K-12 Technology News
Here you'll find the latest news from the education technology world, from the newest hardware and software releases to policy and funding updates to research reports to school and district tech initiatives. Looking for more in-depth coverage of important topics? Be sure to visit our Features page.
The Girl Scouts of the USA (GSUSA) has launched a national initiative designed to help close the gender gap in STEM education and employment over the next eight years. The organization aims to raise $70 million put 2.5 million girls through their STEM programs by 2025.
As many high schoolers are using their personal devices in class as school-issued Chromebooks. According to new data released this fall, more than half — 58 percent — reported using their personal devices in the classroom for school-related activities; a similar percentage (56 percent) are using school-issued Chromebooks.
More than 2,200 Long Island middle school students recently rode amusement park rides to get a better handle on STEM concepts.
An organization focused on reducing prejudice and supporting equitable school experiences for all students is pointing educators to a set of resources that will help them teach digital literacy in their schools.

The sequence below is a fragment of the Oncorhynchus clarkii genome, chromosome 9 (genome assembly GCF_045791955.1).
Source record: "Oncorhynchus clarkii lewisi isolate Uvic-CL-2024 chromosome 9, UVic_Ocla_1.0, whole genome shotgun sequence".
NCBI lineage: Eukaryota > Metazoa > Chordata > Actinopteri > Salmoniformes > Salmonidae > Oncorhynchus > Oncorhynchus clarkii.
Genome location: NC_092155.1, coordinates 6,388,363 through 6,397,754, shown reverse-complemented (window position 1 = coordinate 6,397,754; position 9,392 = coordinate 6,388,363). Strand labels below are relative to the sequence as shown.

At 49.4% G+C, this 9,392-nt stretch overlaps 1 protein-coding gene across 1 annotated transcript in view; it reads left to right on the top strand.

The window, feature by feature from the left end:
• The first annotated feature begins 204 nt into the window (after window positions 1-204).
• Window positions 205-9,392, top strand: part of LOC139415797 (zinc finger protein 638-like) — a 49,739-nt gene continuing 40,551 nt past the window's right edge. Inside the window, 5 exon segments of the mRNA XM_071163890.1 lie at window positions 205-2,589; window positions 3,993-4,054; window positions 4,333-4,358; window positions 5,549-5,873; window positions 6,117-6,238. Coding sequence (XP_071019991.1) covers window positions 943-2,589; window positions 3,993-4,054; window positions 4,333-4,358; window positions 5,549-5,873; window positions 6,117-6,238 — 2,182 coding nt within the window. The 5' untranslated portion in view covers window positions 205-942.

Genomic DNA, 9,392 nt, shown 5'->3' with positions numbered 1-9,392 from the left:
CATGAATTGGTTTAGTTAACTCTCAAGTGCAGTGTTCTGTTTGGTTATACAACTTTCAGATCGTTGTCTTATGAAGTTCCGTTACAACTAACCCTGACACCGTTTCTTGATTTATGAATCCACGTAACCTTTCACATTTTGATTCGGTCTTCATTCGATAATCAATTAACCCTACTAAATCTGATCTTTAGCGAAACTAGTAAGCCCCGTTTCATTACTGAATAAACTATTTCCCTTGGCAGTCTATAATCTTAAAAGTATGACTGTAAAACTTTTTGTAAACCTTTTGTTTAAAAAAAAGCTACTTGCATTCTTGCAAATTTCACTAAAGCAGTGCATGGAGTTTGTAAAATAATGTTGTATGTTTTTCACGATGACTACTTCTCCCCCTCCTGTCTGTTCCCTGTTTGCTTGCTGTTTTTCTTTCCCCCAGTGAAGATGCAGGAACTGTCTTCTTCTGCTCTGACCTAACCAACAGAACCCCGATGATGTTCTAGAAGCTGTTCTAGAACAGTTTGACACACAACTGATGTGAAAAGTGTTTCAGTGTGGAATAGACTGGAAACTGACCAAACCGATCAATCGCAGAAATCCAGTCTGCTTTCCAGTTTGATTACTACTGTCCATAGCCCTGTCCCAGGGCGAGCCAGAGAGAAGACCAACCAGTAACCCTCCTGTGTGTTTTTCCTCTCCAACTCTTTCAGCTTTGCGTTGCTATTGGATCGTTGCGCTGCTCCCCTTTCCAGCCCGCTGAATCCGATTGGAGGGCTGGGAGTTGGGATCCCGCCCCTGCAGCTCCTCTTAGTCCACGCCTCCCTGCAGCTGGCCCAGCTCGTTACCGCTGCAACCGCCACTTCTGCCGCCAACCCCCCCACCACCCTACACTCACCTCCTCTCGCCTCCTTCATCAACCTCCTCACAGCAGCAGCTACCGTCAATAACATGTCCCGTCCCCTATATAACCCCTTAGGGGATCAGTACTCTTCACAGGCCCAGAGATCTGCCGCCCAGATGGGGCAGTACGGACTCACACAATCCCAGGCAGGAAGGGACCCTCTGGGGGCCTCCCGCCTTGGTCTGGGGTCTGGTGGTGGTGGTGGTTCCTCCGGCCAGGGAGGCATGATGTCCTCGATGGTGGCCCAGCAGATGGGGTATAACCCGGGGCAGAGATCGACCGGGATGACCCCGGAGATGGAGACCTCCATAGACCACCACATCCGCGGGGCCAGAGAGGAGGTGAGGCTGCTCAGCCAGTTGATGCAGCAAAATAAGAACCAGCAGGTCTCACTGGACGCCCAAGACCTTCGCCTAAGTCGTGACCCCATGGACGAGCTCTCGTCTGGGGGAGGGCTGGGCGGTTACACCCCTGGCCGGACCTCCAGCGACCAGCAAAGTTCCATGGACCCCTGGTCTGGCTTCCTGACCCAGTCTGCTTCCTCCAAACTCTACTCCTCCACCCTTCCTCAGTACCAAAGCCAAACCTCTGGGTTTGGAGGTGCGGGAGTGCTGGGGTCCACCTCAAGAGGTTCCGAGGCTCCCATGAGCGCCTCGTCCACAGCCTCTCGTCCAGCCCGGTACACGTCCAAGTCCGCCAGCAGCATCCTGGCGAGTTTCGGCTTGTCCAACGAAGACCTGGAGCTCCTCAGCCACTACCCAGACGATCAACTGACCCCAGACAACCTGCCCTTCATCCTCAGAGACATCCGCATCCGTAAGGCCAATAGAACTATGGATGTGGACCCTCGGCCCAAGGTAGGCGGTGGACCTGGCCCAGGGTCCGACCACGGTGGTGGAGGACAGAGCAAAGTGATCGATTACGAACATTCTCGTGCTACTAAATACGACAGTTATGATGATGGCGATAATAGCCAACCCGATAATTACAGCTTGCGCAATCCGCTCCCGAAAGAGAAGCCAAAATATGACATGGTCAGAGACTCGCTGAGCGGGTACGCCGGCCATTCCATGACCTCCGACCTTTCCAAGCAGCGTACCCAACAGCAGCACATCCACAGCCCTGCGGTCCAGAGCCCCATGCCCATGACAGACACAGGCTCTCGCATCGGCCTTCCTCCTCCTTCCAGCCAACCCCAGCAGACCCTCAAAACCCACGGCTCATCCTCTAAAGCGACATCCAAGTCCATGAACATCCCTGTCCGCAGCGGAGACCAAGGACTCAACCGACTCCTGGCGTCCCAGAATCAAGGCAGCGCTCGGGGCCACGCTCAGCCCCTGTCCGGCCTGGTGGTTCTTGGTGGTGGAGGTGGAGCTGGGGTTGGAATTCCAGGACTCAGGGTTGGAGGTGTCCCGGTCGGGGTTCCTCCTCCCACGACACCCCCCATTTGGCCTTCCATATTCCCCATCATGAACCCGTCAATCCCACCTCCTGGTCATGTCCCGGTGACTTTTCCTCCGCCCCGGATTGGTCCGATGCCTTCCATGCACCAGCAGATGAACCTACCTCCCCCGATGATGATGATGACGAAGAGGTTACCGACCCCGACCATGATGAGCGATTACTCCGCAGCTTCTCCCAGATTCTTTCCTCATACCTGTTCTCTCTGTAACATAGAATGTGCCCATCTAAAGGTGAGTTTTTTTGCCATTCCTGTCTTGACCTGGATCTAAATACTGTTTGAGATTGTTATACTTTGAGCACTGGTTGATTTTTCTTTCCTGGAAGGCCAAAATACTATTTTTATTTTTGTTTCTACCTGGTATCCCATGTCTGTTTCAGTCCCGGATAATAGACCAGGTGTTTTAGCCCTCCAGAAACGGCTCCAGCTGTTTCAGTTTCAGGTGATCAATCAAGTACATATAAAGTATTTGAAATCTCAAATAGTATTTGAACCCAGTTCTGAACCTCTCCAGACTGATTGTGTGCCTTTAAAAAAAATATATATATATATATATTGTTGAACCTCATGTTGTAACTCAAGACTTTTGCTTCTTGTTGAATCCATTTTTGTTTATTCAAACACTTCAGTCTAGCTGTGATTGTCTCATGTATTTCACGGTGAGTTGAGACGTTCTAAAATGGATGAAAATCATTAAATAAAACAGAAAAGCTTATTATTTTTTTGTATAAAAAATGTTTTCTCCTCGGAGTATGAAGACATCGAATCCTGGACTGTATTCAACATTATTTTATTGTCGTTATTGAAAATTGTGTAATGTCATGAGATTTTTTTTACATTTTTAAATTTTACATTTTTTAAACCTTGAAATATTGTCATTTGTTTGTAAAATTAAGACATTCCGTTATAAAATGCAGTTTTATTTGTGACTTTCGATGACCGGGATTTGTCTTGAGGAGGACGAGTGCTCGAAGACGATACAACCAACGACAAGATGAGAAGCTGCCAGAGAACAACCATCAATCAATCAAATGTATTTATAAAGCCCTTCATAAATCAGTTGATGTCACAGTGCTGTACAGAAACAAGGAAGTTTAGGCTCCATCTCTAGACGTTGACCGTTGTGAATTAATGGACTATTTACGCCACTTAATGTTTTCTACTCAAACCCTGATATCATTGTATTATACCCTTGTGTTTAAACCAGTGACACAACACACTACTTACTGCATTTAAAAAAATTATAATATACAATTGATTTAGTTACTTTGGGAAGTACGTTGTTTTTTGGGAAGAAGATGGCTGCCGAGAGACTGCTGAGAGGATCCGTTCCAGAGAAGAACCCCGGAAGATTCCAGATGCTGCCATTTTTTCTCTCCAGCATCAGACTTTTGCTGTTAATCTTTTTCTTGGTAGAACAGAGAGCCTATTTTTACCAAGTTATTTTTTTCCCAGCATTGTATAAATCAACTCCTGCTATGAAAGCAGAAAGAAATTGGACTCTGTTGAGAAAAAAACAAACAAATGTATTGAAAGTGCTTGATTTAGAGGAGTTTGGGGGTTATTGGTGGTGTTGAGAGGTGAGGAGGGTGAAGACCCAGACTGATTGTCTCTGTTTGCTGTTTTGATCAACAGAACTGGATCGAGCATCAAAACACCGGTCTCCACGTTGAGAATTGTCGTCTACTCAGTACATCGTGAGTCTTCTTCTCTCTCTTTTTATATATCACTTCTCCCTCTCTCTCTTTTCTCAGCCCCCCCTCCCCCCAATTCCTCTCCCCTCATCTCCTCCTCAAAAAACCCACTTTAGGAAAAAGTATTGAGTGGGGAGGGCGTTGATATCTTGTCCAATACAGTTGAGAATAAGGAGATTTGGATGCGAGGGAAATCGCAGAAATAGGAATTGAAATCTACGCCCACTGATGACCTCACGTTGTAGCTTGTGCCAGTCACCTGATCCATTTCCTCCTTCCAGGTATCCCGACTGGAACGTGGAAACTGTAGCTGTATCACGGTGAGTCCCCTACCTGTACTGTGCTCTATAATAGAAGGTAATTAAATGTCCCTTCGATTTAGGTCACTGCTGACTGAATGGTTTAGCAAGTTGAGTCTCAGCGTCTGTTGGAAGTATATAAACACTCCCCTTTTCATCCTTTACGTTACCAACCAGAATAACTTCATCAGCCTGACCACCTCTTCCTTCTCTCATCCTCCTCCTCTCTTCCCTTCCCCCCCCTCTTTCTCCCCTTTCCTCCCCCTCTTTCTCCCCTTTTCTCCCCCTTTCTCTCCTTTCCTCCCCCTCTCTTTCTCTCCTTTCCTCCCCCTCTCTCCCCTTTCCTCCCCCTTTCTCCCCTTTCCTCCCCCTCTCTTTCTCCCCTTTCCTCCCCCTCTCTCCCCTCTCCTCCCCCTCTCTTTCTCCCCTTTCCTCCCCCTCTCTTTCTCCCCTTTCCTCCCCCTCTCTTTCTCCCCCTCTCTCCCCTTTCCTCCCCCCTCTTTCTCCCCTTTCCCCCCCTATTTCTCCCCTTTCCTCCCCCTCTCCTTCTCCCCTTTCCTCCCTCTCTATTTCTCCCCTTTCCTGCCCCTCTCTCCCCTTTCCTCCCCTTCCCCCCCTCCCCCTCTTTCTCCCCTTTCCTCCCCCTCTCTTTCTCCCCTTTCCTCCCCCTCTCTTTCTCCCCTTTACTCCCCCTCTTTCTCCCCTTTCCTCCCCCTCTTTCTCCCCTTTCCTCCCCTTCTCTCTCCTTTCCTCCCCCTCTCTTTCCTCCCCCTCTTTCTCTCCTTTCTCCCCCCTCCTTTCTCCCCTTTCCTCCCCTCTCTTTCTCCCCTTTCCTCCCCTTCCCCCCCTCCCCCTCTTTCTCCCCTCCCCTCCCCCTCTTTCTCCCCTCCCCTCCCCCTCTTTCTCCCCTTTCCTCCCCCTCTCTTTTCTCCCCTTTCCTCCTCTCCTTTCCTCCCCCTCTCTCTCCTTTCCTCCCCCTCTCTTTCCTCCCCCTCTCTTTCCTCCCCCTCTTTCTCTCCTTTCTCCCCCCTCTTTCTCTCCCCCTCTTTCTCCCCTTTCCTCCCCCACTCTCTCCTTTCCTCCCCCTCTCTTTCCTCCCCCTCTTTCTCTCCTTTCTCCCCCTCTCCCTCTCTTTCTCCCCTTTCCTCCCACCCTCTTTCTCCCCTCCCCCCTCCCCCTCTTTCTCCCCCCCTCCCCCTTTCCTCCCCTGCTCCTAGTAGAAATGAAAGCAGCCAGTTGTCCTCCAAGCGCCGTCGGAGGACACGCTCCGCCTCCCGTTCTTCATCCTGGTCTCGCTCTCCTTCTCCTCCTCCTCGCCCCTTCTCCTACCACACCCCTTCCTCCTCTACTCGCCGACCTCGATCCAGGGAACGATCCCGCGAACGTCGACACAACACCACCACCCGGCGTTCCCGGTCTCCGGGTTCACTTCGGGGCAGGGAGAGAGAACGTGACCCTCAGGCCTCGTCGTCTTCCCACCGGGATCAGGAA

- By Dian Schaffhauser
Increased demand for smartphones, a lengthening replacement cycle for tablets and an improving position for traditional PCs has left tablets in a tough position.
The software can be used on consumer 3D printers and even a variety of large industrial-grade printers, and the algorithm can be integrated with printer firmware in the future.
Over the next five years the Bill & Melinda Gates Foundation expects to invest almost $1.7 billion for K-12 education. Most of that funding will be targeted at four areas.
- By Dian Schaffhauser
Open Up is a nonprofit that provides OER curriculum for K–12 schools, which it distributes freely in electronic format (with an option for printed materials), along with teacher resources (such as tools for differentiation). Professional development options are also available.
A new study from researchers at University of California, Santa Barbara suggests that taking career and technical education (CTE) courses in the last couple years of high school may improve the chances a student will graduate.